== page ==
Western Front. Corporal Thomas Priday (King's Shropshire Light Infantry) becomes the first British soldier killed in action in WWII, a victim of “friendly fire” while on patrol.

Day 99 December 8, 1939

Before dawn, Belgian steamer Louis Scheid (which rescued 62 survivors from Tajandoen on December 7) runs aground in front of the Thurlestone Golf Club, Warren Point, Devon, England. As she breaks up in very heavy seas, all survivors from Tajandoen and Louis Scheid are rescued by the Salcombe lifeboat.


At 11.55, U-48 sinks a straggler from convoy OB-48, SS Brandon (9 lives lost). Survivors are picked up by 2 Belgian trawlers and landed at Milford Haven, Wales.

Finland. The Red Army is at a standstill. 7th and 13th Armies are held on the Mannerheim Line, a series of unconnected concrete bunkers and granite/earth/timber forts between the lakes on the Isthmus (meager compared to the mighty Maginot and Seigfreid Lines). 8th army stalls at the River Kollaa. 9th Army’s thrusts across the frozen lakes out of Suomussalmi are repulsed. Only 14th Army makes progress in the far North region of Petsamo, against 3 Finnish companies led by Captain Antti Pennanen.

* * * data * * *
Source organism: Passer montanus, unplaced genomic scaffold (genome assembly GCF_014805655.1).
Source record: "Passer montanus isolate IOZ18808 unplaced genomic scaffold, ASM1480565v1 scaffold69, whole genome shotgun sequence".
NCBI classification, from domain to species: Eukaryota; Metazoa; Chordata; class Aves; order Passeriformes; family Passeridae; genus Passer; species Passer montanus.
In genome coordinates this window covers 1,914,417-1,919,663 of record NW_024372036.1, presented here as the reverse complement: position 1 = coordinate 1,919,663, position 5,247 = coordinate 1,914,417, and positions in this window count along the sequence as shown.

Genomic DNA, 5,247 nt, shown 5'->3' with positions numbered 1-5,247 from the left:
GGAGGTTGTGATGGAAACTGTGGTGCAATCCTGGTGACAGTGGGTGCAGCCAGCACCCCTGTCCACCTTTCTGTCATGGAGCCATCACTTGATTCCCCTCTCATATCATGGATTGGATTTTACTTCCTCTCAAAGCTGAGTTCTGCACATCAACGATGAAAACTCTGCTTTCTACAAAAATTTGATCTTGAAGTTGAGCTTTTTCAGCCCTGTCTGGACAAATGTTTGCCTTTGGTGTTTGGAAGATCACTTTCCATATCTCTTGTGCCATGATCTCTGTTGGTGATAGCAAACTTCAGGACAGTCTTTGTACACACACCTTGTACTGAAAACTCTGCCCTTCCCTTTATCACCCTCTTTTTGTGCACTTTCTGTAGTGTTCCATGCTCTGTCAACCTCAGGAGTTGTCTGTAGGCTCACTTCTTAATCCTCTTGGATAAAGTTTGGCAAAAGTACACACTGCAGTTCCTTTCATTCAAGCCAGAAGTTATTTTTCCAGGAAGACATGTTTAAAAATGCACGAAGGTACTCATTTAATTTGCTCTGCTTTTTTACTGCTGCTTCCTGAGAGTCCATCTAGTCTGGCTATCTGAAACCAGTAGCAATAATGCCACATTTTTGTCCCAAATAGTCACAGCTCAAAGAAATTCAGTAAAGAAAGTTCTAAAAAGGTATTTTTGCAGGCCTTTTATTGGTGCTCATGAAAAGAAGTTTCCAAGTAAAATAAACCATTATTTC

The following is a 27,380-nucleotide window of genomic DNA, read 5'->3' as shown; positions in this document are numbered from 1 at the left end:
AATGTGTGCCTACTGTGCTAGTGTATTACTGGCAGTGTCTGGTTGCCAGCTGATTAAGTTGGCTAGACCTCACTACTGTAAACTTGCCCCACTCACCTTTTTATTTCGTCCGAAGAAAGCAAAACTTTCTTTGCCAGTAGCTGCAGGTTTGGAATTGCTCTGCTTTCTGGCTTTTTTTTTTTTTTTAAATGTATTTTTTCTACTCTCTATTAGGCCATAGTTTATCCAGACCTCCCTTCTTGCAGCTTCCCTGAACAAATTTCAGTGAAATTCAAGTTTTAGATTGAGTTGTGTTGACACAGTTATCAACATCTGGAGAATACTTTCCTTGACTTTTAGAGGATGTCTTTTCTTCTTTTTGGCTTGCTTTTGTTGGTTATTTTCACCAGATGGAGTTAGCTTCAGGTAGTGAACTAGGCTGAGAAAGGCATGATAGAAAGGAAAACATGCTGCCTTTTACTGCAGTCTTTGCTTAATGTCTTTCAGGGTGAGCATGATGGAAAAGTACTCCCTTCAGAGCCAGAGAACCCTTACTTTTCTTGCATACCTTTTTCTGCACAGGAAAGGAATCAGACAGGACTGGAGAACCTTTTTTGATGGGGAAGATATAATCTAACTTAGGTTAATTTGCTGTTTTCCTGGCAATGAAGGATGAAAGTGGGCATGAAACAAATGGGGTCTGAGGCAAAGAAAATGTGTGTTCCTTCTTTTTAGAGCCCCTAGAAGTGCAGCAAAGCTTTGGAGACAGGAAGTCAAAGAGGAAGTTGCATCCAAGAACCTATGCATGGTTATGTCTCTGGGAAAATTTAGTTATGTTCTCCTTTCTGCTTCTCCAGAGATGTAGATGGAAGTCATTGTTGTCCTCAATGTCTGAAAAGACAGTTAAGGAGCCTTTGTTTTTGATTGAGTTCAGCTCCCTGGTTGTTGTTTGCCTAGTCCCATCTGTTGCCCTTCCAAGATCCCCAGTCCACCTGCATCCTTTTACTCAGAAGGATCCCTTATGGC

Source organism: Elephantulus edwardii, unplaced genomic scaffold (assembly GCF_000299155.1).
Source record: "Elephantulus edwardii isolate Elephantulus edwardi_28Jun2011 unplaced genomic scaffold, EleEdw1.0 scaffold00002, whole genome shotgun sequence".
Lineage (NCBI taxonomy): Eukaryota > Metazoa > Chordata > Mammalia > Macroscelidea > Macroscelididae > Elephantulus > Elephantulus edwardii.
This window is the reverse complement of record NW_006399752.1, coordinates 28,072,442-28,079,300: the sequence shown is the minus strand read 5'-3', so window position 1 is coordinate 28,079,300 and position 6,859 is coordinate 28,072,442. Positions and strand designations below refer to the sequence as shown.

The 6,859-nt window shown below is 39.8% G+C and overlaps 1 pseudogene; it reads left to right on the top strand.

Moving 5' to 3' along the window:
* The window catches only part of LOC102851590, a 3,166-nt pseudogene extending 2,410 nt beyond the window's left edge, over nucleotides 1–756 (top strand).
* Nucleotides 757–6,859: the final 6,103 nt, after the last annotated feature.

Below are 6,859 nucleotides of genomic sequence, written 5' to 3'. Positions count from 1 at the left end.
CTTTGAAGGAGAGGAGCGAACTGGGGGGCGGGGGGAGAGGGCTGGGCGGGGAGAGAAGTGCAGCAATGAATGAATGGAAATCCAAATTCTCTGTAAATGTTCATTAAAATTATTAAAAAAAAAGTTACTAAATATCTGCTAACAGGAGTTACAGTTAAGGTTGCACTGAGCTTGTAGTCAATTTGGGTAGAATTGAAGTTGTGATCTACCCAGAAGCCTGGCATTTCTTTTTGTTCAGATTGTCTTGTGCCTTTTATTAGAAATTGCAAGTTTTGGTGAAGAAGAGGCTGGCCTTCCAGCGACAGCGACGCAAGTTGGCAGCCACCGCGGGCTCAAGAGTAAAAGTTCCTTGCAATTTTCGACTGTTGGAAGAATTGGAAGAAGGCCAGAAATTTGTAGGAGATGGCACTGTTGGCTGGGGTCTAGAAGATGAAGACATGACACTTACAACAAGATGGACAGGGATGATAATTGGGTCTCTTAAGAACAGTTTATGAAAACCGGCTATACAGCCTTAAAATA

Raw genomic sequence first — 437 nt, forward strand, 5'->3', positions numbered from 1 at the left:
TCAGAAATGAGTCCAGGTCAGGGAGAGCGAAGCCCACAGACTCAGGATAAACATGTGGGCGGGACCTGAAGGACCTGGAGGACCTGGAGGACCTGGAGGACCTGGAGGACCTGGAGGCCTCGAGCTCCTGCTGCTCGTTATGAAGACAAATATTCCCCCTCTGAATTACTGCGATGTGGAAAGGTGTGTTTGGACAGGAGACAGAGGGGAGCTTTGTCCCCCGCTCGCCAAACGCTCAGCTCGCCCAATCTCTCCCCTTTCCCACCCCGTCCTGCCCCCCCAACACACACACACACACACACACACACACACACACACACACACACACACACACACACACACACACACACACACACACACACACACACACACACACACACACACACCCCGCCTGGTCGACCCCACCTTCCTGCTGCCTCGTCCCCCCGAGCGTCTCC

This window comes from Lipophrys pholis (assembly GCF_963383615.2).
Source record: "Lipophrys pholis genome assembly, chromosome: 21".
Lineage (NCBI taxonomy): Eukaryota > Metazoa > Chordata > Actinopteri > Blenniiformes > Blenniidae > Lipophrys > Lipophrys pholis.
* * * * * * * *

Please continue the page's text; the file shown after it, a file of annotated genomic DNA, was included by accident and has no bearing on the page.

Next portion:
Sunday, December 6, 2009

Day 98 December 7, 1939

800 miles East of Rio de Janeiro, German pocket battleship Admiral Graf Spee sinks her last victim 3,895-ton British steamer SS Streonshalh (cargo of wheat). Graf Spee stops Streonshalh and takes the crew of 32 on board before sinking her with scuttling charges and 6 inch shells fired at the waterline. Papers captured from Streonshalh tell Graf Spee’s Captain Hans Langsdorff that a convoy of 4 ships is leaving Montevideo on December 10. He heads for the estuary of the River Plate to intercept them.